With the cost of a transplant often exceeding $500,000, many transplant patients are unable to cover the costs not covered by insurance. That’s where the Children’s Organ Transplant Association (COTA) comes in. It’s a national charity that helps organize and guide communities to raise funds for transplant patients. At least three events are planned in Danville for Kaitlin this month and in June.
Born in 1989, Kaitlin was diagnosed with Cystic Fibrosis when she was 1 year old. Cystic Fibrosis is an inherited chronic disease that affects the lungs and digestive system. It affects about 30,000 children and adults in the United States and an estimated 70,000 people worldwide, according to the Cystic Fibrosis Foundation.
On Wednesday, May 19, long-time San Ramon High teacher and coach Hans De Lannoy, is organizing the "San Ramon Valley Yoga Crunch-A-Thon 2010 for Kaitlin." Students, and possibly even a few brave teachers, will meet at lunchtime in the auxiliary gym to pump out as many crunches as they can for as long as they can. People sponsor the students and teachers for a certain amount of money for every crunch completed.
Walk to show your support
At 11 a.m., on Sunday, May 23, there will be a walk-a-thon to help raise funds for Kaitlin. Meet at the Sycamore Club House, 635 Old Orchard Dr. in Danville for an easy stroll on the Sycamore Valley Creak trail in front of the clubhouse.
There will also be fair-themed fundraising booths, music and lunch (bbq chicken, Ceasar salad, beans, potato salad, rolls and beverages) provided by Bulldog BBQ and Catering. Registration is $25 per person.
Eat pizza for Kaitlin
On Saturday June 5, Primo’s Restaurant in downtown Danville will donate a percentage of the night’s revenue (including take out) to Kaitlin’s cause. All the waiters and waitresses are donating their tip money as well.
Kaitlin was a hostess and a waitress at Primo’s, but can no longer work because of her condition. The parking lot will be blocked off for live music and to accommodate more diners,Primo’s will open at 4 p.m. that Saturday, earlier than usual.
Donations can also be mailed to the Children’s Organ Transplant Association, 2501 West COTA Drive, Bloomington, Indiana, 47403. Checks or money orders should be made payable to COTA, with "In Honor of Kaitlin F." written on the memo line of the check. Secure credit card donations are also accepted online at www.COTAforKaitlinF.com.
We will bring you more updates on her condition when they become available. Follow allnewsnoblues.com for udpates. --KB
Have Your Own Palm Springs Weekend
More than 100 years ago, Palm Springs was a sleepy village situated in what were once hallowed Indian canyons. By the turn of the 20th Century, it was thought to be a place with restorative powers, due to the natural hot springs. By the 1920’s, it was discovered by movie makers and the Hollywood elite. Considered just far enough from Los Angeles to be out of the reach of tyrannical studio heads, movie stars flocked to the area to let down their hair and party like early rock stars.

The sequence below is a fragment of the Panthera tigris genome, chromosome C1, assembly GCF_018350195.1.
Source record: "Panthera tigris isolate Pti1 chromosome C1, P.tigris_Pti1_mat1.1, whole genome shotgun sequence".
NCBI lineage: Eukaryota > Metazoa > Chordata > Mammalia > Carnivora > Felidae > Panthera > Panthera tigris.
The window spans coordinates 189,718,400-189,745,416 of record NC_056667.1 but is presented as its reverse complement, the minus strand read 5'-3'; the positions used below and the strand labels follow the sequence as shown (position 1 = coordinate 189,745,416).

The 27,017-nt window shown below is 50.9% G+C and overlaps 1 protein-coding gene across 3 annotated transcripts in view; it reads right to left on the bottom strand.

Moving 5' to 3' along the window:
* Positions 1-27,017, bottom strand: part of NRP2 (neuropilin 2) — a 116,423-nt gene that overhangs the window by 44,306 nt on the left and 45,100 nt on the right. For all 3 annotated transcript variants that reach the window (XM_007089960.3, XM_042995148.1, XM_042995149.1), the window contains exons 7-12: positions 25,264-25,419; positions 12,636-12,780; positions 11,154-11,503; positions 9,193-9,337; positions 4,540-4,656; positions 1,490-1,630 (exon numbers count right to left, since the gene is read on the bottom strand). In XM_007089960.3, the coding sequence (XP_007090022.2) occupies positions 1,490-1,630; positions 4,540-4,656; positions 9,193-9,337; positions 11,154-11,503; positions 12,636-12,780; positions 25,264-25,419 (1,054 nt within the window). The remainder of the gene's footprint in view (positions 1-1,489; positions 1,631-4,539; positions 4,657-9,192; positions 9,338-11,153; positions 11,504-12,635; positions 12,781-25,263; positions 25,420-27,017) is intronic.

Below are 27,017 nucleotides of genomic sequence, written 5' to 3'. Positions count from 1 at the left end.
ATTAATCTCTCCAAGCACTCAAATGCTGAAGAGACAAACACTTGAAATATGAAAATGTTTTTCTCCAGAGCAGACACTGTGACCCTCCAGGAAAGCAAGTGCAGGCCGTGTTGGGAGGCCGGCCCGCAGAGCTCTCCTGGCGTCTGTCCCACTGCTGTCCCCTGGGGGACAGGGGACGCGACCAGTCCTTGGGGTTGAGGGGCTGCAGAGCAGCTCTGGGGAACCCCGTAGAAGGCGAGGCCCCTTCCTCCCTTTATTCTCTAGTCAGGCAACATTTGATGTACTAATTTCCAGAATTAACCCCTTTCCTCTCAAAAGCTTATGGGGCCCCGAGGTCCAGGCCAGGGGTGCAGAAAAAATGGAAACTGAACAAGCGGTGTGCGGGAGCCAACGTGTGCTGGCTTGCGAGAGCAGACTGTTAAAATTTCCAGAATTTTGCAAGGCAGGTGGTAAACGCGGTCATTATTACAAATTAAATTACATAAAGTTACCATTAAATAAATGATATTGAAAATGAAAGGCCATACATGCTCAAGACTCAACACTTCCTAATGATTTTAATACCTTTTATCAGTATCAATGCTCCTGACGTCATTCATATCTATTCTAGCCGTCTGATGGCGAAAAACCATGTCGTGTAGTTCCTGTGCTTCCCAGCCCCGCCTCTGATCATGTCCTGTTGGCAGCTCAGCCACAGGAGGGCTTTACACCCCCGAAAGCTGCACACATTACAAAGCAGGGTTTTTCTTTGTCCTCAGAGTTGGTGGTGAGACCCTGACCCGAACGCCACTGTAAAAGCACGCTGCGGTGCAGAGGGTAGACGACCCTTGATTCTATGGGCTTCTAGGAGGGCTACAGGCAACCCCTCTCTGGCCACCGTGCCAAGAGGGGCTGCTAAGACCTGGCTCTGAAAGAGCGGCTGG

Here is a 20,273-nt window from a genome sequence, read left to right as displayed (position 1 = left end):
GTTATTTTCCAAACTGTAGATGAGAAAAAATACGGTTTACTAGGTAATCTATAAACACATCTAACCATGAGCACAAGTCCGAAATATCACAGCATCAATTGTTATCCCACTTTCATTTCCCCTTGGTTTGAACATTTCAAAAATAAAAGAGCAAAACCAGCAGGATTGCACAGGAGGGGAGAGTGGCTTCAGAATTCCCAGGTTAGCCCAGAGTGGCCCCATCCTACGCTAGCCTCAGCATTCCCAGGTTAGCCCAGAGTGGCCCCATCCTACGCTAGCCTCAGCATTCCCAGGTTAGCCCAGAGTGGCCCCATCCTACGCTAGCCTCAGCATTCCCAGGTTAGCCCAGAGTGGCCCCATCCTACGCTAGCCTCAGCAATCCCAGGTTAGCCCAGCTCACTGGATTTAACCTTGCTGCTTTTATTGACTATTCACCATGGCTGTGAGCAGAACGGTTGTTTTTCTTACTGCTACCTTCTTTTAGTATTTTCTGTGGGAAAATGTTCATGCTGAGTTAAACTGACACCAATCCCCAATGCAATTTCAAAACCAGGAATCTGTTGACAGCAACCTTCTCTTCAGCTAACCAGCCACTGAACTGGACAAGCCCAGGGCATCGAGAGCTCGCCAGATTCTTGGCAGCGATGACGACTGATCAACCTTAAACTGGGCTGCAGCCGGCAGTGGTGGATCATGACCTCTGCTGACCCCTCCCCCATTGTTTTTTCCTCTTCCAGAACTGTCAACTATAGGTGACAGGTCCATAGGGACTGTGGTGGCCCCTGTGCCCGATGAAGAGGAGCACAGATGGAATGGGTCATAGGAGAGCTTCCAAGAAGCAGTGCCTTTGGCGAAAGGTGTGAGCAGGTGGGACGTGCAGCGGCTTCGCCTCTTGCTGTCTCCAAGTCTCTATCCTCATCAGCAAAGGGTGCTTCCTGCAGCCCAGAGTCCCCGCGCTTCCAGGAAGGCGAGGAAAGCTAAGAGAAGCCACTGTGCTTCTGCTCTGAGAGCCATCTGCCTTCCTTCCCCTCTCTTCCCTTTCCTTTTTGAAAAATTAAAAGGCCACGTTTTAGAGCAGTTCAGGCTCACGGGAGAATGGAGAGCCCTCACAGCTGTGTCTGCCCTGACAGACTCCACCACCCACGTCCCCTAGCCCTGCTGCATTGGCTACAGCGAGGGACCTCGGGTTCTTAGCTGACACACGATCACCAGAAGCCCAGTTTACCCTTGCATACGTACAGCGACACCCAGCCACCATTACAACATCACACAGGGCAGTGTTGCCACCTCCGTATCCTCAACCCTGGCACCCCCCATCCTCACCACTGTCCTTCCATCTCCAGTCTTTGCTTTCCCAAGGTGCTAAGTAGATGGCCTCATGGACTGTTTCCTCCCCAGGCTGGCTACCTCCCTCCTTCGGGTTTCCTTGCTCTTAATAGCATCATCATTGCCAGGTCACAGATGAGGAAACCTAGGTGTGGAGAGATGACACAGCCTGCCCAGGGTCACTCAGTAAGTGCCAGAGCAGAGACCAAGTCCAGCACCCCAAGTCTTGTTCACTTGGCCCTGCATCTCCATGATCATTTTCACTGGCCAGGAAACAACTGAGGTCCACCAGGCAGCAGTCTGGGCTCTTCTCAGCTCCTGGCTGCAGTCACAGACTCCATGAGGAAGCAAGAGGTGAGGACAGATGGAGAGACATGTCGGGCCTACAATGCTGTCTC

As the era of Old Hollywood faded, the “Rat Pack,” headed by Frank Sinatra made it their own, building luxurious homes and backing the building of high end resorts and golf courses. But by the 80s, Palm Springs had become a faded beauty, known for tacky tee-shirt shops and retirees.
Enter Sonny Bono. The entertainer, restaurant entrepreneur and social activist ran for mayor and to everyone’s surprise, won the seat. Bono worked hard to bring the charisma back to the area, starting the Palm Springs International Film Festival, helping to restore the city core and bringing media attention back to the desert community. Sadly, he was killed in a tragic ski accident in 1998 .
Here’s how you can experience your own Palm Springs Weekend:
3:00 p.m.: Take the mid-afternoon flight from SFO to PSP. Check into the Ace Hotel, the newest and hippest hotel in the city. You may see in its stark white walls and orange doors a faint resemblance to a 60’s Motel 6, which it once was. The room rate varies by season, so check the website to make reservations.
6:00 p.m.: Head to Tropicale in downtown PS for cocktails and dinner. The outside patio is a great place to meet new friends while you enjoy the warm evening air. The restaurant has both indoor and outdoor seating. Serving a Hawaiian Fusion menu, entrees run from about $15 to $25.